- The defense counsel found that the insured had several questionable posts on her social media accounts that could lead a jury to believe she held biases against immigrants.
Due to these factors, the claim was scheduled for mediation.
A settlement was paid on behalf of the nurse at the end of mediation, with the total amount incurred to settle and defend the case totaling over $250,000.* As mandated by state law, the nurse was also reported to the National Practitioner Data Bank (NPDB).
*Monetary amounts represent only the payment made on behalf of the insured registered nurse and does not reflect payments made on behalf of the other parties involved in the claim.
Risk Management Recommendations
- Ensure that nursing practice is safe, effective, efficient, equitable, timely, and patient-centered.
- Take time to consider cultural, racial, and social differences when treating patients. In addition to taking steps to address language barriers and health literacy issues with their patients, nurses must also work to recognize how individual biases and structural oppression impact clinical care. Creating an inclusive environment for patients and colleagues is critical to providing equitable, quality nursing care.
- Acknowledge that race, racism and biases factor into healthcare. Independent research and continuing education on implicit biases and cultural competency is key to bettering yourself as a medical professional.
- Practice with compassion and respect for the inherent dignity, worth and unique attributes of all people.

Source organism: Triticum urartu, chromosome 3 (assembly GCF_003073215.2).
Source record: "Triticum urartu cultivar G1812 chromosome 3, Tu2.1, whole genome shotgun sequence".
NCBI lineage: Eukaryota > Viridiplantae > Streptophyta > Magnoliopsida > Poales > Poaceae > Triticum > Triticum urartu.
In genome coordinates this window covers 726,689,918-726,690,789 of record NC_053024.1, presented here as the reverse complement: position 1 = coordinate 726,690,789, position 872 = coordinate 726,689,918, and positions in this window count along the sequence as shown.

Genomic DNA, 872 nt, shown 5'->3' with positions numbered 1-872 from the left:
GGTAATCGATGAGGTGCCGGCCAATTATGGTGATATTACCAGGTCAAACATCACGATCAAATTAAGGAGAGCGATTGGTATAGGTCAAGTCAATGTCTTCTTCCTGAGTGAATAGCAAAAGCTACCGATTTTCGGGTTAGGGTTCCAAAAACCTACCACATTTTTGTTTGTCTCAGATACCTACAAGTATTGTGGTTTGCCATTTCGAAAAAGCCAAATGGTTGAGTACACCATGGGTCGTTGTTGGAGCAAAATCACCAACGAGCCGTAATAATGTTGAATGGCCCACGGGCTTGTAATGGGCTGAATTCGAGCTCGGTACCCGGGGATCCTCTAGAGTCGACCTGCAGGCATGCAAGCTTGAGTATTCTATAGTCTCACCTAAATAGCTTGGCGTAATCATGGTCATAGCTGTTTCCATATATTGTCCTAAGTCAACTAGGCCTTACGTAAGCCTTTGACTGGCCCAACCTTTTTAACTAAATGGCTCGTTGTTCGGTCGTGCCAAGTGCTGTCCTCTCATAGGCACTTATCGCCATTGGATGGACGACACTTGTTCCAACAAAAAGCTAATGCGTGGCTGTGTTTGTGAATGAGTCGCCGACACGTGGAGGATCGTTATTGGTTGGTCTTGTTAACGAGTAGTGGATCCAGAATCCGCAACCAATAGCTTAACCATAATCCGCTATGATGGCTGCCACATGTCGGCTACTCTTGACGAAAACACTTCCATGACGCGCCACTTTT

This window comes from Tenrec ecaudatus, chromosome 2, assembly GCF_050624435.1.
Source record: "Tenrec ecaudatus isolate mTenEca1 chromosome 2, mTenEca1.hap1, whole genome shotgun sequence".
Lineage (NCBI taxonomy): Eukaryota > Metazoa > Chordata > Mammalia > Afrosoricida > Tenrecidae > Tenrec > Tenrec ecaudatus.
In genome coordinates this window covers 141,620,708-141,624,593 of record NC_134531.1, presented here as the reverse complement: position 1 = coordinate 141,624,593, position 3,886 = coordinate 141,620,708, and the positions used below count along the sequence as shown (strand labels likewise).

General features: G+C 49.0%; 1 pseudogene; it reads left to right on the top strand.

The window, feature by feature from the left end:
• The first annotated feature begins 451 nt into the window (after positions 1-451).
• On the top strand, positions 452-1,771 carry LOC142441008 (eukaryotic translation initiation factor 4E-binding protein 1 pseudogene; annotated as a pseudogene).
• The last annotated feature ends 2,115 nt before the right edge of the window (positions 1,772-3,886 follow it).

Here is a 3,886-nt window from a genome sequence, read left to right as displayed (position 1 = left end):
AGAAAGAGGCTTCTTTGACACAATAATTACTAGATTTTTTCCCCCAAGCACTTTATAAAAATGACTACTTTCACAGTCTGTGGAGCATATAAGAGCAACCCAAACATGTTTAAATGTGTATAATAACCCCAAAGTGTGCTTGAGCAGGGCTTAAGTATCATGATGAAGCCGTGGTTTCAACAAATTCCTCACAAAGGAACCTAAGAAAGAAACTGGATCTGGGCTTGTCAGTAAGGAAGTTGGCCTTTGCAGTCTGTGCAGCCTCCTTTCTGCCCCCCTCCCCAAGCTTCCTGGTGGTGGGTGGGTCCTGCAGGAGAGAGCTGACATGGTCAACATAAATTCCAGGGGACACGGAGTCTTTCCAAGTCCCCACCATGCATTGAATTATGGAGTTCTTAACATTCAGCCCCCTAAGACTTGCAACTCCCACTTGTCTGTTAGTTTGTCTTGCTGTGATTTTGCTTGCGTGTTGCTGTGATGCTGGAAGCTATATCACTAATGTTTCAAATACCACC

- Act as the patient’s advocate in ensuring patient safety and the quality of care delivered.
- Document each visit or encounter, documenting the date and time, implementation of the plan of care, changes in patient status, and progressions of specific interventions used.
- Communicate in a timely and accurate manner both initial and ongoing findings regarding the patient’s status and response to treatment.
- Document the practitioner notification of a change in condition/symptoms/patient concerns and document the practitioner’s response and/or orders.
- If attempts to voice concerns regarding the patient’s status are disregarded, but the nurse believes patient safety is or may be severely compromised, then take a stronger course of action, by notifying a supervisor or invoking the chain of command policy/protocol.
- Refrain from posting photos or comments on social media that could be considered unprofessional, such as content that includes:
- Alcohol or drug use
- Profane, sexually explicit, or racially derogatory comments
- Negative comments about co-workers and employers
- Threatening or harassing comments
- Know and comply with your facility’s/employer’s policies, procedures and protocols.
The information, examples and suggestions presented in this material have been developed from sources believed to be reliable, but they should not be construed as legal or other professional advice. CNA accepts no responsibility for the accuracy or completeness of this material and recommends the consultation with competent legal counsel and/or other professional advisors before applying this material in any particular factual situations. Please note that Internet hyperlinks cited herein are active as of the date of publication, but may be subject to change or discontinuation. This material is for illustrative purposes and is not intended to constitute a contract. Please remember that only the relevant insurance policy can provide the actual terms, coverages, amounts, conditions and exclusions for an insured. Use of the term “partnership” and/or “partner” should not be construed to represent a legally binding partnership. All products and services may not be available in all states and may be subject to change without notice. CNA is a registered trademark of CNA Financial Corporation. Copyright © 2021 CNA. All rights reserved.